Mexico removes attorney general to revamp drug war
MEXICO CITY (Reuters) - Mexican President Felipe Calderon removed his attorney general on Monday to try to revamp a war against drug cartels that have resisted an army campaign to defeat them.
Calderon told reporters that Attorney General Eduardo Medina Mora, who spearheaded the government's fight against drug trafficking, had resigned and would be replaced by a little-known former legal official.
A crackdown by thousands of troops and federal police has been unable to suppress turf wars between rival cartels that have killed more than 13,000 people since Calderon took power in late 2006.
Calderon has staked his presidency on his war on drugs, but cartels are killing about 20 people a day in Mexico -- often after torturing them -- and traffickers have infiltrated many state and municipal police forces.
A large deployment of troops in the city of Ciudad Juarez, on the border with Texas, has not slowed a wave of drug killings there.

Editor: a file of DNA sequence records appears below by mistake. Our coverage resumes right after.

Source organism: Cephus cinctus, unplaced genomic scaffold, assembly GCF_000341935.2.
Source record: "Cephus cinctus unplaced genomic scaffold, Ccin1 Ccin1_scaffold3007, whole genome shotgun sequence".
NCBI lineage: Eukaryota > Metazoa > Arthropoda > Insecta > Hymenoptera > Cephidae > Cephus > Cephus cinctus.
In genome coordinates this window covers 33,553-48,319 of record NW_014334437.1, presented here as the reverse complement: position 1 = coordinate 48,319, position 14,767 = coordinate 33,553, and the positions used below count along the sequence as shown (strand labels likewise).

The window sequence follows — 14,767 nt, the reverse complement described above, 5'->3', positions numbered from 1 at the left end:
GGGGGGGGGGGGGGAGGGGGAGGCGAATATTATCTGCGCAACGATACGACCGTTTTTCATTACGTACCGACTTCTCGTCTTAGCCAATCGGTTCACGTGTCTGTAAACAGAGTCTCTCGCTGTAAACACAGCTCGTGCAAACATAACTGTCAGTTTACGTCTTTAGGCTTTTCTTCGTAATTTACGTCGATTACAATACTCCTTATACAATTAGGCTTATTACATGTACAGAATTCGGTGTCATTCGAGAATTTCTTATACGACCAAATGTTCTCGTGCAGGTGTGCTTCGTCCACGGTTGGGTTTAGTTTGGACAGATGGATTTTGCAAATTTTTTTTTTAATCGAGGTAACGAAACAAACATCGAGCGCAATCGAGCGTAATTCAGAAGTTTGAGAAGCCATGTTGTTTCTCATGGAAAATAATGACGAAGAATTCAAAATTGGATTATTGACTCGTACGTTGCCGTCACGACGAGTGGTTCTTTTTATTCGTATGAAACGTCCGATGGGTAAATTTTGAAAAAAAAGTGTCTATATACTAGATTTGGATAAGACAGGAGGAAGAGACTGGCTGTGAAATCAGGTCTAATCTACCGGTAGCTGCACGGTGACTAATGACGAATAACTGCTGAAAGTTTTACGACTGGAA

About a dozen hooded gunmen burst into a drug rehabilitation clinic in Ciudad Juarez last week, lined up patients and shot 17 of them dead in a gang killing.
Medina Mora will be replaced by Arturo Chavez, a former official in the attorney general's office, Calderon said.
Despite making big drug seizures and capturing some cartel leaders, security forces have been unable to catch Joaquin "Shorty" Guzman, the head of the powerful Sinaloa cartel.
Mexico's most-wanted man, Guzman escaped from jail in a laundry van in 2001.
(Reporting by Adriana Barrera and Michael O'Boyle, editing by Chris Wilson)